A progressive discipline policy often has four or five steps, Ford said:
- Coaching and re-establishing expectations.
- Verbal reprimand.
- Written reprimand.
- Suspension, which is not always appropriate.
A PIP is part of the written reprimand phase.
When drafting PIPs, the objectives should specify the employee’s areas of needed improvement and what the employer expects the worker to accomplish in a specific time frame, said John Connell, an attorney with Burr & Forman in Greenville, S.C. Include a specific and appropriate duration for the PIP, such as 30 to 90 days, Rigby said. “The appropriate duration should be aligned with business goals and will depend in part on the performance metrics that need to be improved and whether the duration is sufficient to allow the employee to accomplish the objectives,” she said. Identify the responsibility of the position, job expectations and what would be acceptable performance, Ford said. Then compare this to the employee’s current level of production.
“Identify the consequences if the employee does not meet the objectives, including termination.” Don’t set unachievable expectations, he cautioned. Don’t make the PIP and the objectives subject to interpretation; include measurable objectives. “Do not make it personal or identify anything other than professional responsibilities,” Ford said. Include confirmation that the employer has provided previous opportunities to improve with dates of prior coaching or corrective action, said Jennifer Long, an attorney with Duane Morris in Chicago. Consider including a statement that the employee must demonstrate “immediate and sustained improvement,” Rigby recommended. The PIP could note that the company may determine at its own discretion to end the PIP early if the employee clearly cannot or is otherwise refusing to meet the goals of the PIP, she said. HR needs to be involved to ensure the drafting of the PIP is consistent across the organization, Rigby added.
Regularly and accurately document the employee’s performance throughout the PIP with details on the date and examples of how performance has progressed—whether it has improved, stayed the same or deteriorated— Rigby said. “Obtain feedback from the employee about their performance and obstacles, if any, they have identified in progressing,” she said. “If the need for additional training and support is identified, provide that as soon as possible.” Be open to making changes to the PIP based on employee feedback, Rigby added.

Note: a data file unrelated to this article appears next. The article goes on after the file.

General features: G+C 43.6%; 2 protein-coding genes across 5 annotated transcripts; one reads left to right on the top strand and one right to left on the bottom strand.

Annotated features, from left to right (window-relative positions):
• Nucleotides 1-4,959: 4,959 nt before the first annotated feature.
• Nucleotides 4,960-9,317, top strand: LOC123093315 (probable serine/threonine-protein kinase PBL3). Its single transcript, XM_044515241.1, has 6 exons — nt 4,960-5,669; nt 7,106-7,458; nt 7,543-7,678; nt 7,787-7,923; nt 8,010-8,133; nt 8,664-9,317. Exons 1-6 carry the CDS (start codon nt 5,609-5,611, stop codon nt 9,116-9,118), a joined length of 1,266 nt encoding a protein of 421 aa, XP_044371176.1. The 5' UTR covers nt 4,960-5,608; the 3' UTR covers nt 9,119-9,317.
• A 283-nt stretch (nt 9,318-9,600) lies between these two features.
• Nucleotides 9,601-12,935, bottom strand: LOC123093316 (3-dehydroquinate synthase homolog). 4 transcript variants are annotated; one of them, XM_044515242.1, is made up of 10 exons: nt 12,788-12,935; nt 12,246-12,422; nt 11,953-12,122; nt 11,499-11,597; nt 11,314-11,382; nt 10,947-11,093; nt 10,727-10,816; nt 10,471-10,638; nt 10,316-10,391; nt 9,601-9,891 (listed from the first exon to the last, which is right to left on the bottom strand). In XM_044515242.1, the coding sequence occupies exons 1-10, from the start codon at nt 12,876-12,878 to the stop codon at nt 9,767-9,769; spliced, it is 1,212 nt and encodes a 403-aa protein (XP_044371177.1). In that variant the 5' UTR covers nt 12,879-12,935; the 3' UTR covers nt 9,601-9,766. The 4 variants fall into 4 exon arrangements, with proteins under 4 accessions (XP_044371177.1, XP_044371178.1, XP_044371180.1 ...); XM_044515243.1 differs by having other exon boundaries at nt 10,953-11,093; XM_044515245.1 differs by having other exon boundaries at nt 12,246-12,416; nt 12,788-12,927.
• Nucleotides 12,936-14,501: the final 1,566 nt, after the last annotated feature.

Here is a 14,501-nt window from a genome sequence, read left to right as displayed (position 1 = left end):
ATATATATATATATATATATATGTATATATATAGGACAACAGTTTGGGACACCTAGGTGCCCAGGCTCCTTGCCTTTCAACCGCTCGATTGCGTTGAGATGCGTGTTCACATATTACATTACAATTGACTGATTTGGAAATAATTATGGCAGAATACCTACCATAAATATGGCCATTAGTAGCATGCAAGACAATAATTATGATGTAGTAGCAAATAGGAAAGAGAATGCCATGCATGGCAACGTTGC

Delivery of the PIP to the employee should be in a private meeting, preferably at the end of the day and at a time that does not interfere with a major work deadline, Long said. “The employee should not have to return to complete an urgent work assignment or to walk past an area full of co-workers at the end of the conversation when they may be emotional or upset,” she said. The manager should make sure they are available to answer follow-up questions from the employee, she added. The manager also should note the deadlines or time frames provided in the PIP to ensure the employee receives timely feedback on their progress.
Fast Termination Versus a PIP
An employer might prefer a fast termination instead of a PIP when the employee’s behavior, more than performance, is the problem, said Douglas Bracken, an attorney with Kane Russell Coleman Logan in Dallas. For example, when an employee poses a safety threat or has engaged in serious insubordination or work refusal, most employers will take immediate corrective action, including removal of the employee from the workplace or termination, Long said. PIPs are not appropriate for any unlawful conduct, including discrimination, Connell said. Once on notice of unacceptable conduct, the company may be held liable if the employee engages in the same conduct again, Bracken said. A PIP is not typically effective if the employer has already repeatedly counseled the employee on various performance deficiencies, and the employee clearly is unlikely to perform the required job duties, assuming there is no need for a reasonable accommodation, Rigby said.
The Costly Practice of Pushing Out Employees to Avoid Layoffs
By now, employers are very aware of the concerns surrounding the economic climate, and whether the winds of change look like a soft breeze or a category five storm, this is a good time for every business to evaluate where their money does the most good.